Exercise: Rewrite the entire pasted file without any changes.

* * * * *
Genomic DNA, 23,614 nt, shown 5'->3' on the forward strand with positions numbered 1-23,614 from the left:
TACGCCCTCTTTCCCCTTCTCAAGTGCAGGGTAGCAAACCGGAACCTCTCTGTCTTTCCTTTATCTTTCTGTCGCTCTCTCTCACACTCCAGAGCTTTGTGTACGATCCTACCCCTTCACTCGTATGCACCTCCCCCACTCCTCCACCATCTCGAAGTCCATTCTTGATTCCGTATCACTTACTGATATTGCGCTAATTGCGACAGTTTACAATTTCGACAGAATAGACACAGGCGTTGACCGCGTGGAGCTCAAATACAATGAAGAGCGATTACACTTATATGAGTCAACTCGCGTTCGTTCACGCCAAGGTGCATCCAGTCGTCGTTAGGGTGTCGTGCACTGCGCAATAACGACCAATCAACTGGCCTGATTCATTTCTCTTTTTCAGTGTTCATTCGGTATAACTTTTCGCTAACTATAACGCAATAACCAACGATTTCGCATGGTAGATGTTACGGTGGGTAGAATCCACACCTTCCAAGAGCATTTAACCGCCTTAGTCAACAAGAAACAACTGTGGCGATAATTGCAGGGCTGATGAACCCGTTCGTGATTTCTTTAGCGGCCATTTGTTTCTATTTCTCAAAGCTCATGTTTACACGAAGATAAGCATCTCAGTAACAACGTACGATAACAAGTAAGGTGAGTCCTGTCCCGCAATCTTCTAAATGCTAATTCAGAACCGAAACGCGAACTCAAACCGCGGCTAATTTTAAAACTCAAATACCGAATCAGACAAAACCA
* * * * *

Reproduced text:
Genomic DNA, 23,614 nt, shown 5'->3' on the forward strand with positions numbered 1-23,614 from the left:
TACGCCCTCTTTCCCCTTCTCAAGTGCAGGGTAGCAAACCGGAACCTCTCTGTCTTTCCTTTATCTTTCTGTCGCTCTCTCTCACACTCCAGAGCTTTGTGTACGATCCTACCCCTTCACTCGTATGCACCTCCCCCACTCCTCCACCATCTCGAAGTCCATTCTTGATTCCGTATCACTTACTGATATTGCGCTAATTGCGACAGTTTACAATTTCGACAGAATAGACACAGGCGTTGACCGCGTGGAGCTCAAATACAATGAAGAGCGATTACACTTATATGAGTCAACTCGCGTTCGTTCACGCCAAGGTGCATCCAGTCGTCGTTAGGGTGTCGTGCACTGCGCAATAACGACCAATCAACTGGCCTGATTCATTTCTCTTTTTCAGTGTTCATTCGGTATAACTTTTCGCTAACTATAACGCAATAACCAACGATTTCGCATGGTAGATGTTACGGTGGGTAGAATCCACACCTTCCAAGAGCATTTAACCGCCTTAGTCAACAAGAAACAACTGTGGCGATAATTGCAGGGCTGATGAACCCGTTCGTGATTTCTTTAGCGGCCATTTGTTTCTATTTCTCAAAGCTCATGTTTACACGAAGATAAGCATCTCAGTAACAACGTACGATAACAAGTAAGGTGAGTCCTGTCCCGCAATCTTCTAAATGCTAATTCAGAACCGAAACGCGAACTCAAACCGCGGCTAATTTTAAAACTCAAATACCGAATCAGACAAAACCA